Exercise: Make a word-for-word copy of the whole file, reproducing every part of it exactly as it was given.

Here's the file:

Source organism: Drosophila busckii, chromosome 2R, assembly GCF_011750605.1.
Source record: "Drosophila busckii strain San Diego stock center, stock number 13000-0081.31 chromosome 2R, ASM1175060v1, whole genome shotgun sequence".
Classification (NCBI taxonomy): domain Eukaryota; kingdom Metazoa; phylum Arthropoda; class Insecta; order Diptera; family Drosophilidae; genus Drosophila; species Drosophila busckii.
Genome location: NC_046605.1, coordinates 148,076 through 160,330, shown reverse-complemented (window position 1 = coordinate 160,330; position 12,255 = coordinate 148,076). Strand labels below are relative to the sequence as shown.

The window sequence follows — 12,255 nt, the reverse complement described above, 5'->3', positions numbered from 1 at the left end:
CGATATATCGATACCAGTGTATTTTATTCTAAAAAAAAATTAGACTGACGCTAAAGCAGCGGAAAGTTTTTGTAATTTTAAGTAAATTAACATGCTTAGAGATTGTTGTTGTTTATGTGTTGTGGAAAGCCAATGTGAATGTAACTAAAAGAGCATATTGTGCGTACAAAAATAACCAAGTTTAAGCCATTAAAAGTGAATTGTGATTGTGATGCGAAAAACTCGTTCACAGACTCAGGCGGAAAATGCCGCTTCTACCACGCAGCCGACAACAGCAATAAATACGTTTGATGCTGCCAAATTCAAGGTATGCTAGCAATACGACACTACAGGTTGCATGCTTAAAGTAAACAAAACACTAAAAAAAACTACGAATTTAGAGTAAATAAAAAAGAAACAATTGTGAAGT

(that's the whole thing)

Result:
Source organism: Drosophila busckii, chromosome 2R, assembly GCF_011750605.1.
Source record: "Drosophila busckii strain San Diego stock center, stock number 13000-0081.31 chromosome 2R, ASM1175060v1, whole genome shotgun sequence".
Classification (NCBI taxonomy): domain Eukaryota; kingdom Metazoa; phylum Arthropoda; class Insecta; order Diptera; family Drosophilidae; genus Drosophila; species Drosophila busckii.
Genome location: NC_046605.1, coordinates 148,076 through 160,330, shown reverse-complemented (window position 1 = coordinate 160,330; position 12,255 = coordinate 148,076). Strand labels below are relative to the sequence as shown.

The window sequence follows — 12,255 nt, the reverse complement described above, 5'->3', positions numbered from 1 at the left end:
CGATATATCGATACCAGTGTATTTTATTCTAAAAAAAAATTAGACTGACGCTAAAGCAGCGGAAAGTTTTTGTAATTTTAAGTAAATTAACATGCTTAGAGATTGTTGTTGTTTATGTGTTGTGGAAAGCCAATGTGAATGTAACTAAAAGAGCATATTGTGCGTACAAAAATAACCAAGTTTAAGCCATTAAAAGTGAATTGTGATTGTGATGCGAAAAACTCGTTCACAGACTCAGGCGGAAAATGCCGCTTCTACCACGCAGCCGACAACAGCAATAAATACGTTTGATGCTGCCAAATTCAAGGTATGCTAGCAATACGACACTACAGGTTGCATGCTTAAAGTAAACAAAACACTAAAAAAAACTACGAATTTAGAGTAAATAAAAAAGAAACAATTGTGAAGT